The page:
Hewitt hoping for a slice of luck
Lleyton Hewitt is hoping Jo-Wilfried Tsonga's finger injury is as troubling as the Frenchman first feared after being thrust into a nasty first-round Wimbledon showdown with the classy world No.5.
Lleyton Hewitt is hoping Jo-Wilfried Tsonga’s finger injury is as troubling as the Frenchman first feared after being thrust into a nasty first-round Wimbledon showdown with the classy world No.5.
Continuing his incredibly shocking career run in grand slam draws, Hewitt was assigned to Mission Improbable on Friday ahead of his 14th consecutive appearance at The Championships.
In the past eight years, Hewitt has amazingly lost to the eventual champion in 13 majors and drawn a top-three rival before the quarter-finals on 10 occasions.
One of only four All England Club champions in the 128-man draw, Hewitt was again hoping for a little better than a first-round date with Roger Federer’s 2011 quarter-final conqueror on the 10th anniversary of the Australian’s title triumph at the spiritual home of tennis.
“Playing Tsonga on grass is not really what you want,” Hewitt’s manager David Drysdale told AAP.
“If he comes out serving big and really firing, it’s going to be tough for Lleyton.
“Mind you, playing Lleyton on grass probably wouldn’t be too appealing for Tsonga either.
“But the outcome is definitely going to be decided by Tsonga’s racquet.”
Or perhaps by the Frenchman’s right little finger, which he sprained in a heavy fall during his loss to Ivan Dodig at Queen’s last week.
While x-rays revealed no break or ligament damage, which Tsonga initially suspected, the former Australian Open runner-up was ordered to have several days off to recover.
“From our point of view, we’ve got to hope it’s pretty bad,” Drysdale said.
In addition to his unprecedented grand slam comeback win from two sets down against Federer last year, Tsonga held four match points against world No.1 Novak Djokovic in this month’s French Open quarter-finals.
Hewitt, though, isn’t about to throw in the towel and was “feeling pretty good” after downing Wimbledon’s 19th seed Kei Nishikori 7-6(4) 6-3 in a grasscourt exhibition match in London during the week.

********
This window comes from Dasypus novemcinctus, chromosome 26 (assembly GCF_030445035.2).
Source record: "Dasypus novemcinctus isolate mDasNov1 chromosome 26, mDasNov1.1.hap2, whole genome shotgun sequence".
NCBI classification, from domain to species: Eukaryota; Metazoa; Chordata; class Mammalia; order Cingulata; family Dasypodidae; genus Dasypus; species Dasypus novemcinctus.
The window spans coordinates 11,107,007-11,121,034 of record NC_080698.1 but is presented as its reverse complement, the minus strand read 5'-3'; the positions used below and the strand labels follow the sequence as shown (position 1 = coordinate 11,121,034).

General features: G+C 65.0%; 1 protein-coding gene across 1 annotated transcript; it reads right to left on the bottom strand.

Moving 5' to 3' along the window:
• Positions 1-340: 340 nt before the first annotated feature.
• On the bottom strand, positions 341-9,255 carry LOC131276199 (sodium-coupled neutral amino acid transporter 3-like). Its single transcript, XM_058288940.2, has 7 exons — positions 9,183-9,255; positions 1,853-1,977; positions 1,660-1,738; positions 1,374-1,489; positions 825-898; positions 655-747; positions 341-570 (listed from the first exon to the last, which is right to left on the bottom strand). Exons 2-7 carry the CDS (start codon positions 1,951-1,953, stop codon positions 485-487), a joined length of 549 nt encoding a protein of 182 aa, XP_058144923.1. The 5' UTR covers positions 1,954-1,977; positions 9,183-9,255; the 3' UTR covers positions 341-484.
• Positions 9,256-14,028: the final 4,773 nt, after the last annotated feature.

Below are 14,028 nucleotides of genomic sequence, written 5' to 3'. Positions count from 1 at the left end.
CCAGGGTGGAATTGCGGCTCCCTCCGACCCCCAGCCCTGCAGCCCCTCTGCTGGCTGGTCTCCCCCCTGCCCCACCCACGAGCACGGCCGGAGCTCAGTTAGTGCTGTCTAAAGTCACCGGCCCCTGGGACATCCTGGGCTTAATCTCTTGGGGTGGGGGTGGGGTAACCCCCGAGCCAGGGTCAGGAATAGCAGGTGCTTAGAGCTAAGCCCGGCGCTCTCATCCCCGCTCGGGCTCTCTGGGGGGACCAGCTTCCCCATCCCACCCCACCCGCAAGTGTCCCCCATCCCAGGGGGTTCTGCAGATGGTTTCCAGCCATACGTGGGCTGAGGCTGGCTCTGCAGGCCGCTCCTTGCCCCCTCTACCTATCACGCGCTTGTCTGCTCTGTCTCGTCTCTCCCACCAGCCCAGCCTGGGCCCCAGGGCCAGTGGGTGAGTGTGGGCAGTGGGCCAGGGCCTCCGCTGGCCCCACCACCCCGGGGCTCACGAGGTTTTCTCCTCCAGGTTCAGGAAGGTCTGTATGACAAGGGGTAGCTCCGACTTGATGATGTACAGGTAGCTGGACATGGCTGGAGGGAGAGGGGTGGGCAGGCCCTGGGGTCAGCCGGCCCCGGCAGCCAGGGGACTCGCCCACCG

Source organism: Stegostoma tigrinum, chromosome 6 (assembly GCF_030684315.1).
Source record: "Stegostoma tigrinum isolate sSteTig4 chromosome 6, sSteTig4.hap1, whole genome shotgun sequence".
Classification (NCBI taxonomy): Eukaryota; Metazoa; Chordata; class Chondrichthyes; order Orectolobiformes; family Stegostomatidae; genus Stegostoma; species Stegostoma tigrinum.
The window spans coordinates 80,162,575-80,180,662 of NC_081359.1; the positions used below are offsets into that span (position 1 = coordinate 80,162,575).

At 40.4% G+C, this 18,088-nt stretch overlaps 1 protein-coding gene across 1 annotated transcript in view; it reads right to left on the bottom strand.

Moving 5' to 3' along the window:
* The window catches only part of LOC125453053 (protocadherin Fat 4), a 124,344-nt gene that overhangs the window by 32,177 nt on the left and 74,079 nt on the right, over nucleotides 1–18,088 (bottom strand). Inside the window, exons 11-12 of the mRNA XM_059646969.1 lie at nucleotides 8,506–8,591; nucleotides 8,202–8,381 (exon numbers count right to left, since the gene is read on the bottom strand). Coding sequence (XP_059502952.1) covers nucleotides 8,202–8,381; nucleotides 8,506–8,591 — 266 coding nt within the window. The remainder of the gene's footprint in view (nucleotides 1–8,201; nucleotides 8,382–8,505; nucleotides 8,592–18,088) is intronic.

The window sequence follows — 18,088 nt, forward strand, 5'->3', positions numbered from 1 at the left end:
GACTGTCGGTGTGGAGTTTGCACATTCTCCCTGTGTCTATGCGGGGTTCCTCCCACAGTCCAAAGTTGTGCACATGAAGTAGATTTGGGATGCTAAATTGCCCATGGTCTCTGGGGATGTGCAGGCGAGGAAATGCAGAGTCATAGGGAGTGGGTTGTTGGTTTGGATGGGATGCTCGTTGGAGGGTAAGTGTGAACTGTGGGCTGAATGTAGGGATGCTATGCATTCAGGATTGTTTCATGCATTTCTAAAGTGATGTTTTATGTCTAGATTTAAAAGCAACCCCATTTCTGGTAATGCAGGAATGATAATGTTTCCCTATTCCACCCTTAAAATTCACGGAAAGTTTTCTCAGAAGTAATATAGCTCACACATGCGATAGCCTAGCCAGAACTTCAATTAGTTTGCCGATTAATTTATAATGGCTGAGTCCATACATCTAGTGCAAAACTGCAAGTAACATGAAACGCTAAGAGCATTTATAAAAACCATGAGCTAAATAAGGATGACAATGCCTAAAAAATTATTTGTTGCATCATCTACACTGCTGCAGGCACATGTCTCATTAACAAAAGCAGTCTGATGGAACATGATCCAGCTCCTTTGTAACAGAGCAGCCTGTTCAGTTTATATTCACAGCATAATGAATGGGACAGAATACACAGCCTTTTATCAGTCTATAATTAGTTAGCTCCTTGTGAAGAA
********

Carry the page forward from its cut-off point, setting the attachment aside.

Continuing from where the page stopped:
“Look, the beauty of this match is Lleyton’s got nothing to lose,” Drysdale said.
“All the pressure is definitely going to be on Tsonga, not Lleyton. So he can go out there and have a real go.
“Tsonga’s a funny sort of guy. If Lleyton starts well and gets on top, that can be the difference.
“And you know that it’s going to be on a show court and that’s going to help Lleyton as well.
“You never know, if he can get through this one, he’ll end up with the fifth seed’s draw.”
Young countryman Bernard Tomic, the 20th seed, fared significantly better in the draw but will still need to be back on his game after a first-round loss at Eastbourne to survive a challenging opener against talented Belgian David Goffin.
Goffin took the first set off Federer during his bold run to the last 16 at Roland Garros and showed a liking to grass with two qualifying wins at SW19 last year.
Victory over the world No.66 would pit Tomic into a second-round clash with either American Jesse Levine or Slovakian Karol Beck, with 10th seed Mardy Fish expected to be the teenager’s first major test in round three.
With only five wins in nine trips to Wimbledon, women’s fifth seed Samantha Stosur won’t be looking past her first-round match against Spaniard Carla Suarez Navarro.
But the Australian does look to have a favourable draw, with two-time major finalist Li Na standing between Stosur and a quarter-final spot.
The tournament begins on Monday.